The chronic problem is that, no matter how good your technology gets, you can always find a way to produce "almost as good and a lot cheaper". If nobody is looking too closely, you can probably go with "not actually almost as good; but cheaper still".

    That's not a very fair comment to make about a very immature technology.
    Even taking a look at the more mature technology of later designs we've got decisions such as planning construction of a whole lot of AP1000 reactors when the first prototype has not been activated yet. Even that is still a 1980s design.
    It's not really a nuclear problem but a management one. The current unbuilt designs that the fanboys pretend are the status quo should be built as a prototype and tested, and then we can move on from there to something viable and worth producing in large numbers. Instead there's been the rush to deploy worse than the state of the art yet still unproven.
    One problem is the economic model for civilian nuclear power mostly grew out of being the peaceful side of the bomb but inherited some of the worst problems of defence procurement. When something doesn't actually have to work very well for the players to get their money and competition is almost non-existant you get the stagnation that dominated the US nuclear industry until Westinghouse adopted the current state of the art from Japan (Toshiba). Whether nuclear power is a good idea or not becomes irrelevant when far more is spent on lobbying and advertising than on R&D - you'd end up with a crap product in any emerging technology with that sort of mismanagement.

  • by tebee (1280900) on Friday November 18, 2011 @03:56AM (#38095388)

    Yes but the deaths are nicely spread out so no one notices them. It's like car accidents vs train or plain crashes. By most statistics more people get killed in the former but what sticks in our minds is the big ones of the latter we see on the news.

    It's just a human failing, if one that our addiction to a constant stimulus of easily digestible news nuggets only re-enforces.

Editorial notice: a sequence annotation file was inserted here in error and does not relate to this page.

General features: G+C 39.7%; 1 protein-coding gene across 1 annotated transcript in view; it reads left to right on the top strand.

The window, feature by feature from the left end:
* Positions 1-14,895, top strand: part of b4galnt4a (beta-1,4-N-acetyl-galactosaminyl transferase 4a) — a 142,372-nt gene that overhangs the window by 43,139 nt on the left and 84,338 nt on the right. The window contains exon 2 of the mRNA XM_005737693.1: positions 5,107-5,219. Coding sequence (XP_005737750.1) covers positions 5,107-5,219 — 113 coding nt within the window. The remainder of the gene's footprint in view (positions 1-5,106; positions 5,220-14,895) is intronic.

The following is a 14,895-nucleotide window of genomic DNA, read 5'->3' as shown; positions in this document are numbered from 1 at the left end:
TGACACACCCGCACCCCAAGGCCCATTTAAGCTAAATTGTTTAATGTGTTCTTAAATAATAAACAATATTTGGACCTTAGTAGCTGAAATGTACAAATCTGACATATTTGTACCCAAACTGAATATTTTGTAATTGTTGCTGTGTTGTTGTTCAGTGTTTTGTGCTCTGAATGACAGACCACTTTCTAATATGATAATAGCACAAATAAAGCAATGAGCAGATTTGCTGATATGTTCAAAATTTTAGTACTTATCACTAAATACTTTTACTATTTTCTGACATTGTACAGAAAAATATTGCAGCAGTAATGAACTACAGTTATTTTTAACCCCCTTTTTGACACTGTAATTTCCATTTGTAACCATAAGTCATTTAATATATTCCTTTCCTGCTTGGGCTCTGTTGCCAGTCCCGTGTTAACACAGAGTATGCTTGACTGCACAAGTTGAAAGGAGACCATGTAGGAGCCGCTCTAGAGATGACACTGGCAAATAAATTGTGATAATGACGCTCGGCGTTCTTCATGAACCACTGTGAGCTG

It's also one many unscrupulous people exploit for their advantage, drumming up public support for something based on some newsworthy incident that everybody knows about, to push through laws or policies to further their own advantage , but thats a failing of our current democratic system.

  • Re:Translation: (Score:5, Insightful)

    by sunspot42 (455706) on Friday November 18, 2011 @04:01AM (#38095412)

    I work for a large scale nuclear generator and we're certainly not subsidized by anyone.

    Oh, so you're at a U.S. plant that's started buying insurance in the private market then, and are paying whatever the going free market rate is for your liability insurance?

    No?

    So in other words, you're being heavily subsidized by the taxpayers already with sweetheart rates for government-run liability insurance. And when there's a catastrophic accident near a major city, the government fund that nuclear power plants have been paying into - for decades - doesn't have enough money in it to begin to cover the liability. Which means more money will be stolen from the taxpayers to clean up your mess.

    I'll believe nuclear power is safe and practical when the nuclear industry can buy private liability insurance - from an adequately capitalized insurer, one who has the resources to actually pay out in case of a disaster or two - and still turn a profit.

    I'm not holding my breath.

  • by optimism (2183618) on Friday November 18, 2011 @04:01AM (#38095414)

    From the summary:

    France gets about 80% of its power from nuclear energy and is a major exporter of nuclear technology.

    No. France generates almost 80% of its electricity from nuclear energy. Not its overall power.

    I'm sick of this consistently sloppy reporting about energy usage in the mass media. And sick of the idiots who think that electricity consumption is the big issue (oh noes! we need solar to make teh watts, and CFLs to save teh watts!). Dumbshits.

    France's planes, ships, trucks, cars, and more still run on OIL. Not nuclear. Do the math. Electricity is relatively small component of power usage.

  • by sunspot42 (455706) on Friday November 18, 2011 @04:08AM (#38095444)

    Which is worse:

    Taking the risk of a few nuclear catastrophes during the next couple of centuries, or to keep dumping carbon dioxide into the atmosphere ignoring the fact that it pretty darn definitely has some effect in the long term...

    Nuclear power is far more expensive than coal power - especially if the plants were forced to buy private liability insurance. Even if a country the size of the United States replaced all of its coal burning plants with nuclear power plants, all that would accomplish would be to lower the price of coal, providing an incentive for poorer countries to build scores of coal fired plants.

    So the idea that nuclear power is somehow going to save us from the horrors of global warming is an economic fantasy. You'd be better served praying to Zeus - at least that wouldn't waste a ton of energy building useless, dangerous nuclear power plants, ultimately increasing the amount of greenhouse gasses pumped into the atmosphere.